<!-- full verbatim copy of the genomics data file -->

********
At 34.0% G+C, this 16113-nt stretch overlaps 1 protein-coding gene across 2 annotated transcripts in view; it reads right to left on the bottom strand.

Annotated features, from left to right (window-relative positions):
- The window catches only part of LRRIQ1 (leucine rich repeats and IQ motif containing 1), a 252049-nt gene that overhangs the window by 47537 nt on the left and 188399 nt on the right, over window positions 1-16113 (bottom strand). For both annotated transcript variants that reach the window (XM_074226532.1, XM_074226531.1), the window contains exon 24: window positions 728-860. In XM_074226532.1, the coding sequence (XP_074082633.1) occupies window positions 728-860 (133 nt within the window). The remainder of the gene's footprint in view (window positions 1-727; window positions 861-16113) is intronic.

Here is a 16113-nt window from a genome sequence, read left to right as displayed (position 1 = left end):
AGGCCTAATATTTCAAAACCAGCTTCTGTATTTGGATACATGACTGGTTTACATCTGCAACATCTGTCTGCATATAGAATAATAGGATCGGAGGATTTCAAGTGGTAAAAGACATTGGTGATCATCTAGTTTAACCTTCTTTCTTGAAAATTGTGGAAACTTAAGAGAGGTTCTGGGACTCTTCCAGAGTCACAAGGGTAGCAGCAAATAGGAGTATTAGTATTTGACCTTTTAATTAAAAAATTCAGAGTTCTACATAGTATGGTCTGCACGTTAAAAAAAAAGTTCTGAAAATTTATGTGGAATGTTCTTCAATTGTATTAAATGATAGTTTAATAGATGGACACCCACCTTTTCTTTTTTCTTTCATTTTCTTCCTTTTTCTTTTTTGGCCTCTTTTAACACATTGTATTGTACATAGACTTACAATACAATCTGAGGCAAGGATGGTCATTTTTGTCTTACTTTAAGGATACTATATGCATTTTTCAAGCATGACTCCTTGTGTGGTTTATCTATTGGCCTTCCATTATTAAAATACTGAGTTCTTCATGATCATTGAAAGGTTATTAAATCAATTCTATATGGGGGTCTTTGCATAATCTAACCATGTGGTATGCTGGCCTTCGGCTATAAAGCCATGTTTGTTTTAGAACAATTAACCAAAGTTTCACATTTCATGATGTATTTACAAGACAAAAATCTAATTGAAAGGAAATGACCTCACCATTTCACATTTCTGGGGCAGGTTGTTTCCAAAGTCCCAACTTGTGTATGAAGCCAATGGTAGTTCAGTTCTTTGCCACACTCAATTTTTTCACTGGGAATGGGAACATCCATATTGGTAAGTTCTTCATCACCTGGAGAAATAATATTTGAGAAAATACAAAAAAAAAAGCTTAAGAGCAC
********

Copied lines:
At 34.0% G+C, this 16113-nt stretch overlaps 1 protein-coding gene across 2 annotated transcripts in view; it reads right to left on the bottom strand.

Annotated features, from left to right (window-relative positions):
- The window catches only part of LRRIQ1 (leucine rich repeats and IQ motif containing 1), a 252049-nt gene that overhangs the window by 47537 nt on the left and 188399 nt on the right, over window positions 1-16113 (bottom strand). For both annotated transcript variants that reach the window (XM_074226532.1, XM_074226531.1), the window contains exon 24: window positions 728-860. In XM_074226532.1, the coding sequence (XP_074082633.1) occupies window positions 728-860 (133 nt within the window). The remainder of the gene's footprint in view (window positions 1-727; window positions 861-16113) is intronic.

Here is a 16113-nt window from a genome sequence, read left to right as displayed (position 1 = left end):
AGGCCTAATATTTCAAAACCAGCTTCTGTATTTGGATACATGACTGGTTTACATCTGCAACATCTGTCTGCATATAGAATAATAGGATCGGAGGATTTCAAGTGGTAAAAGACATTGGTGATCATCTAGTTTAACCTTCTTTCTTGAAAATTGTGGAAACTTAAGAGAGGTTCTGGGACTCTTCCAGAGTCACAAGGGTAGCAGCAAATAGGAGTATTAGTATTTGACCTTTTAATTAAAAAATTCAGAGTTCTACATAGTATGGTCTGCACGTTAAAAAAAAAGTTCTGAAAATTTATGTGGAATGTTCTTCAATTGTATTAAATGATAGTTTAATAGATGGACACCCACCTTTTCTTTTTTCTTTCATTTTCTTCCTTTTTCTTTTTTGGCCTCTTTTAACACATTGTATTGTACATAGACTTACAATACAATCTGAGGCAAGGATGGTCATTTTTGTCTTACTTTAAGGATACTATATGCATTTTTCAAGCATGACTCCTTGTGTGGTTTATCTATTGGCCTTCCATTATTAAAATACTGAGTTCTTCATGATCATTGAAAGGTTATTAAATCAATTCTATATGGGGGTCTTTGCATAATCTAACCATGTGGTATGCTGGCCTTCGGCTATAAAGCCATGTTTGTTTTAGAACAATTAACCAAAGTTTCACATTTCATGATGTATTTACAAGACAAAAATCTAATTGAAAGGAAATGACCTCACCATTTCACATTTCTGGGGCAGGTTGTTTCCAAAGTCCCAACTTGTGTATGAAGCCAATGGTAGTTCAGTTCTTTGCCACACTCAATTTTTTCACTGGGAATGGGAACATCCATATTGGTAAGTTCTTCATCACCTGGAGAAATAATATTTGAGAAAATACAAAAAAAAAAGCTTAAGAGCAC